When the Pixel Buds were announced in October of 2019, I’ll never forget how overjoyed I was at the proposition. A pair of light, attractive, feature-rich earbuds made specifically for Android phones was just the type of Bluetooth accessory I was after. I’ve been through many earbuds – wired and wireless – and one thing about them constantly falls short: latency while gaming. The only buds I’ve used without this failing are the Airpods (only with iOS devices) and the Razer Hammerheads that are sold primarily for their ability to switch to an ultra-low latency gaming mode.
Other than those, all wireless earbuds exhibit lag in real time activities like gaming. I even snatched up the original Pixel Buds a year after their announcement in hopes that Google at least made sure to remove lag between them and Pixel phones. Not even close. They struggled just as mightily as every other headset and after so many tries and fails, I started to give up on the idea that Bluetooth earbuds and Android could ever remove the lag.
When the vaunted 2020 Pixel Buds arrived in our office last month, I knew latency would be one of the first things I’d check, but I also knew in my gut it would still be an issue. After pairing them up and launching into a game, I quickly realized my suspicions were correct, and even a tad bit worse than I even thought to begin with. I remembered reading about a firmware update that was issued to the original Pixel Buds that was meant to reduce gaming lag, but never tried this fix personally as I quickly returned my original pair after they first launched.
In a bit of curiosity, I dug around and found some of the articles from June 2019 and started to wonder if whatever they changed in the first Pixel Buds actually made a difference. After all, I’ve become quite convinced that much of the latency present in wireless earbuds is due to limitations in the earbuds moreso than the device you are connected to. The Razer Hammerhead earbuds can cut latency on any device I connect them to, not just specific hardware, so that tells me lag can be conquered with updates to the earbuds alone.
We all became so curious about this, in fact, that we up and bought a pair of the older Pixel Buds just to test it out. No one here wants these earbuds. No one will use them. We just wanted to see if Google’s firmware update could really make that much difference. And, you know what? It absolutely did! When the earbuds were opened, they were initially on the original firmware and exhibited plenty of latency in games. After charging them up and waiting for the firmware update, however, the latency with PUBG Mobile actually decreased all the way down to the levels I enjoy on the Razer Hammerheads that are built for gaming. I was shocked!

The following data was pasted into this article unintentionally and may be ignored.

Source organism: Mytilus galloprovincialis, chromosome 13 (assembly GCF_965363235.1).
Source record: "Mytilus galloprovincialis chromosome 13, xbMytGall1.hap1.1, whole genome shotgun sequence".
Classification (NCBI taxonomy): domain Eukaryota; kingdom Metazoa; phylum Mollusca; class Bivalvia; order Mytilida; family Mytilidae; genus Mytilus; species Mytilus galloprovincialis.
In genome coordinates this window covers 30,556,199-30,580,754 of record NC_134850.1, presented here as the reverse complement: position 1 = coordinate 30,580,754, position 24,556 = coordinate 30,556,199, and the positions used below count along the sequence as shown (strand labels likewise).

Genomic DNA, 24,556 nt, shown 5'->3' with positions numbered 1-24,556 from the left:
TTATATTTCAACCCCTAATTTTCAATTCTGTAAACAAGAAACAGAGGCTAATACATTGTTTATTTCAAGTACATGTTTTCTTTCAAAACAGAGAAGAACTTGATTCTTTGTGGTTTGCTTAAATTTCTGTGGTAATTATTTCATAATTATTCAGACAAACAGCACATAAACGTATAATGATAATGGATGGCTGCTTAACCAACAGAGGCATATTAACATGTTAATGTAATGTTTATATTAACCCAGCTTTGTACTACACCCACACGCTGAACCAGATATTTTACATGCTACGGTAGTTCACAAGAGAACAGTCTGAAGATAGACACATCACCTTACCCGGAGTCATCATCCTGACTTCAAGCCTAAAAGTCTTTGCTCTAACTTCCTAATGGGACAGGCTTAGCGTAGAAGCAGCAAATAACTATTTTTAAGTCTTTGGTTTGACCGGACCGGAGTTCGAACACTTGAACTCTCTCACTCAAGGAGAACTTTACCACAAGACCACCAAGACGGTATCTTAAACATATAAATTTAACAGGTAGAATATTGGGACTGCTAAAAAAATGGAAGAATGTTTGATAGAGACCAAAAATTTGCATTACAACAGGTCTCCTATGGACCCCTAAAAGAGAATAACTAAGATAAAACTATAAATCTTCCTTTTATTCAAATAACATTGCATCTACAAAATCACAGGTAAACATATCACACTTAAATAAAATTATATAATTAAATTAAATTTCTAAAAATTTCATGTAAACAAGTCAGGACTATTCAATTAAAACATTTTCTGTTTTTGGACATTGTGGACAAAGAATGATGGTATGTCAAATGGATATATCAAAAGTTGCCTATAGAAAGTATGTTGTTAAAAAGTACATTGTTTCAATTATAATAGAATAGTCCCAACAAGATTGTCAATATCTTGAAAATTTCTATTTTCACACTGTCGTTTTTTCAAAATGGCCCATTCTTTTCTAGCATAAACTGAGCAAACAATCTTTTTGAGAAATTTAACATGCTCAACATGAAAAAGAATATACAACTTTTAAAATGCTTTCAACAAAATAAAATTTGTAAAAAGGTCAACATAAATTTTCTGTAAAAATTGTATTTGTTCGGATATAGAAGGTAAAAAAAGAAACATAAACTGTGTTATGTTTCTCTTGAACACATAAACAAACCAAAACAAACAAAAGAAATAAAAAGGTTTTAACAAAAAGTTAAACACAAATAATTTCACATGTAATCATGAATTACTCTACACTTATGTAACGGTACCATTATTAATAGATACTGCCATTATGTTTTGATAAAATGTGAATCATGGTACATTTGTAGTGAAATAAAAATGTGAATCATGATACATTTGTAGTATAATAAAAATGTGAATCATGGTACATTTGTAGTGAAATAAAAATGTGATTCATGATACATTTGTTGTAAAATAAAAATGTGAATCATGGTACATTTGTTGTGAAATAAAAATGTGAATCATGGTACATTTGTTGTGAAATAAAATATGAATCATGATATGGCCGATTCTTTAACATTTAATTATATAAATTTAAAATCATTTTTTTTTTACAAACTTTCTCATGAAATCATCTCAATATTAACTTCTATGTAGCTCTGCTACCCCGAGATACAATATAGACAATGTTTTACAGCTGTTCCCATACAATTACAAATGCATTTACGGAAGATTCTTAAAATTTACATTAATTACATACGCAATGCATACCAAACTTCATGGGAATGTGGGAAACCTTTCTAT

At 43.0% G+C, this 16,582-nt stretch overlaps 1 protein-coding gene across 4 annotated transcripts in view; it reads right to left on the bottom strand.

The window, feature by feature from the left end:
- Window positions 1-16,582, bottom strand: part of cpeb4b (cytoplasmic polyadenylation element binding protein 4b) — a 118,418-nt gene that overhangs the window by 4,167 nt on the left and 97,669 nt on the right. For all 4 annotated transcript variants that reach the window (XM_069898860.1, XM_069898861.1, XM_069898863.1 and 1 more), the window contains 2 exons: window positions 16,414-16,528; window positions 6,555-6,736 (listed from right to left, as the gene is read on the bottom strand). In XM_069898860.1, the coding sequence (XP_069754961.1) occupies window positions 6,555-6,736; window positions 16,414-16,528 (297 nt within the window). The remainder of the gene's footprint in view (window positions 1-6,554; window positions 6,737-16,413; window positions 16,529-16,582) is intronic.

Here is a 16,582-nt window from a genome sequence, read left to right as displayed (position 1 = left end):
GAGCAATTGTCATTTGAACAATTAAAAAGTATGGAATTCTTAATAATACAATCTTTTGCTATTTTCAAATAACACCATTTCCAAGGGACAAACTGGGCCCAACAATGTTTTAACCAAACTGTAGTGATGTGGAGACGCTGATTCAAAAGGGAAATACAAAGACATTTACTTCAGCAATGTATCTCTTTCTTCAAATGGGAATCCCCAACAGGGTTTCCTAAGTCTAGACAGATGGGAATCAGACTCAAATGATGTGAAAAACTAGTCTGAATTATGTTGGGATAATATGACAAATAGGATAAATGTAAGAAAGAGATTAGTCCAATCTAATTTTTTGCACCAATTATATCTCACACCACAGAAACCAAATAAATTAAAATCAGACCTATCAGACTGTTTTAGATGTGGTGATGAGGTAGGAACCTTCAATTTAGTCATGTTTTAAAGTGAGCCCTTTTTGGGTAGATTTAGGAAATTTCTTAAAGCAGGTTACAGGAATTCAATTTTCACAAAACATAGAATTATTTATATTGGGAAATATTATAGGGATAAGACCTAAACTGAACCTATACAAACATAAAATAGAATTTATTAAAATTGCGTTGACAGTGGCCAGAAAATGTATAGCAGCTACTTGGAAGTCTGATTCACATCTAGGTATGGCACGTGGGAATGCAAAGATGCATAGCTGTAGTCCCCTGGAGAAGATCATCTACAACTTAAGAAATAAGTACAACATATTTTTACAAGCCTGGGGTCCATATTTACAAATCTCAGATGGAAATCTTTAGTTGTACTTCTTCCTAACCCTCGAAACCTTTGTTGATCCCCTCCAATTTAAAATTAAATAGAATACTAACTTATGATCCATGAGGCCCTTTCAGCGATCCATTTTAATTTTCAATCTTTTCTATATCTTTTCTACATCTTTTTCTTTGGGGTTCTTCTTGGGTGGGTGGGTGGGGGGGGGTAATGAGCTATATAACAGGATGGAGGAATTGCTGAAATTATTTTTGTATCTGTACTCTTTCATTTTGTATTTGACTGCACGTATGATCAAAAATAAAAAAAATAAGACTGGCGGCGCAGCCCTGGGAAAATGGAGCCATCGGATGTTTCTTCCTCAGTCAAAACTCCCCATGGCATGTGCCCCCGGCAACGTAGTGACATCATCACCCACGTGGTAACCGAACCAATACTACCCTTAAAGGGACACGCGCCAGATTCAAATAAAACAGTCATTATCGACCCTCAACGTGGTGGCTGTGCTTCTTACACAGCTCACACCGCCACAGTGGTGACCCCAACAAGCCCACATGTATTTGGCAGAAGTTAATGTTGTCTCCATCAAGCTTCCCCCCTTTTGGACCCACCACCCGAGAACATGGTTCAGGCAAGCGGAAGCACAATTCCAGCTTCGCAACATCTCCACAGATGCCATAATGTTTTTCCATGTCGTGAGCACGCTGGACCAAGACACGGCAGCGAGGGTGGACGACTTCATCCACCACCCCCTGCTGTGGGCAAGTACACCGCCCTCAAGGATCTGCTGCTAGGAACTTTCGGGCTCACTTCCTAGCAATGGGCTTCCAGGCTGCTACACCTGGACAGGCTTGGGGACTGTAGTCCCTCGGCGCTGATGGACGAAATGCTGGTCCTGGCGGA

This tells me that not only is a fix possible for the current lag on the Pixel Buds, but that Google is fully capable of delivering that fix. If they’ve done it before for a set of earbuds far less-capable than the current Pixel Buds (the older Pixel Buds are equipped with Bluetooth 4.2 instead of the 5.0 that is on board the newer earbuds), it only stands to reason they will again. Additionally, Google has more reason this time around to get this hiccup taken care of. I don’t have sales numbers, but I’d imagine few bought the first version of the Pixel Buds or kept them around for long if they did so.
With the new Pixel Buds, Google clearly has a hardware hit on its hands and I think they know it. With the announcement that ‘Feature Drops’ will be coming to the earbuds just like we see on Pixel Phones, I think Google is set to continue iterating on the functionality of these already-fantastic accessories as time goes on. The ability is there, the pathway is established, and now we just need Google to deliver the fix. I am confident it will happen.